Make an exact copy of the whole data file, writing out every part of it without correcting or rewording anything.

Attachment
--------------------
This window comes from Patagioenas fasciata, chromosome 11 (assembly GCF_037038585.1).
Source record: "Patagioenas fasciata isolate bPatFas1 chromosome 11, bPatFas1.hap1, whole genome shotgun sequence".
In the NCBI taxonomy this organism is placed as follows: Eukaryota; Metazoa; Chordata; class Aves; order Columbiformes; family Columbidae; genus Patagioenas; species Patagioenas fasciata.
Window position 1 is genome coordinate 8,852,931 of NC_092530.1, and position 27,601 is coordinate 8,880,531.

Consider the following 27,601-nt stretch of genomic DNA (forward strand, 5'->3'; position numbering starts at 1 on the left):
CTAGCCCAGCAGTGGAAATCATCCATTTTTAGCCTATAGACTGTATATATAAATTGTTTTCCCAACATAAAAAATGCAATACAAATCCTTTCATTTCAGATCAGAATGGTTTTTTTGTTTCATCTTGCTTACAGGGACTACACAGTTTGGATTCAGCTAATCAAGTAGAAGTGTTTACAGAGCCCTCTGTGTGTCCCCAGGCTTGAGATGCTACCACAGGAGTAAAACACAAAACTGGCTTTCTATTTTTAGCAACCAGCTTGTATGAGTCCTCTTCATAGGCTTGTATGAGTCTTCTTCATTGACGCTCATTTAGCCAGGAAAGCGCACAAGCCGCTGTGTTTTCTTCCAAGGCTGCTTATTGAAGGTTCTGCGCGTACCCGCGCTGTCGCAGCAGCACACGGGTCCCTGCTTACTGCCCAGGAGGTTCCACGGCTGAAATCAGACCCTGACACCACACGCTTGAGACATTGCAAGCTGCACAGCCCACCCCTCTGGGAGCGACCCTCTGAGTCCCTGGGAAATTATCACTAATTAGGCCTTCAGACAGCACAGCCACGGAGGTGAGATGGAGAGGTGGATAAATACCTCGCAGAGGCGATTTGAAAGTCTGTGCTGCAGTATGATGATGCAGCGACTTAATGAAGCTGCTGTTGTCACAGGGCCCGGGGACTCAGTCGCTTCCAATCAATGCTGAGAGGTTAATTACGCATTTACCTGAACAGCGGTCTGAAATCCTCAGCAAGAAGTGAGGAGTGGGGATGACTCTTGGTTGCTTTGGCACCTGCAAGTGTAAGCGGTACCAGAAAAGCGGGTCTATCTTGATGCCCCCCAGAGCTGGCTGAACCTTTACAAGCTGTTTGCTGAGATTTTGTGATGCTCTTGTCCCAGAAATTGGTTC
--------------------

This window comes from Patagioenas fasciata, chromosome 11 (assembly GCF_037038585.1).
Source record: "Patagioenas fasciata isolate bPatFas1 chromosome 11, bPatFas1.hap1, whole genome shotgun sequence".
In the NCBI taxonomy this organism is placed as follows: Eukaryota; Metazoa; Chordata; class Aves; order Columbiformes; family Columbidae; genus Patagioenas; species Patagioenas fasciata.
Window position 1 is genome coordinate 8,852,931 of NC_092530.1, and position 27,601 is coordinate 8,880,531.

Consider the following 27,601-nt stretch of genomic DNA (forward strand, 5'->3'; position numbering starts at 1 on the left):
CTAGCCCAGCAGTGGAAATCATCCATTTTTAGCCTATAGACTGTATATATAAATTGTTTTCCCAACATAAAAAATGCAATACAAATCCTTTCATTTCAGATCAGAATGGTTTTTTTGTTTCATCTTGCTTACAGGGACTACACAGTTTGGATTCAGCTAATCAAGTAGAAGTGTTTACAGAGCCCTCTGTGTGTCCCCAGGCTTGAGATGCTACCACAGGAGTAAAACACAAAACTGGCTTTCTATTTTTAGCAACCAGCTTGTATGAGTCCTCTTCATAGGCTTGTATGAGTCTTCTTCATTGACGCTCATTTAGCCAGGAAAGCGCACAAGCCGCTGTGTTTTCTTCCAAGGCTGCTTATTGAAGGTTCTGCGCGTACCCGCGCTGTCGCAGCAGCACACGGGTCCCTGCTTACTGCCCAGGAGGTTCCACGGCTGAAATCAGACCCTGACACCACACGCTTGAGACATTGCAAGCTGCACAGCCCACCCCTCTGGGAGCGACCCTCTGAGTCCCTGGGAAATTATCACTAATTAGGCCTTCAGACAGCACAGCCACGGAGGTGAGATGGAGAGGTGGATAAATACCTCGCAGAGGCGATTTGAAAGTCTGTGCTGCAGTATGATGATGCAGCGACTTAATGAAGCTGCTGTTGTCACAGGGCCCGGGGACTCAGTCGCTTCCAATCAATGCTGAGAGGTTAATTACGCATTTACCTGAACAGCGGTCTGAAATCCTCAGCAAGAAGTGAGGAGTGGGGATGACTCTTGGTTGCTTTGGCACCTGCAAGTGTAAGCGGTACCAGAAAAGCGGGTCTATCTTGATGCCCCCCAGAGCTGGCTGAACCTTTACAAGCTGTTTGCTGAGATTTTGTGATGCTCTTGTCCCAGAAATTGGTTC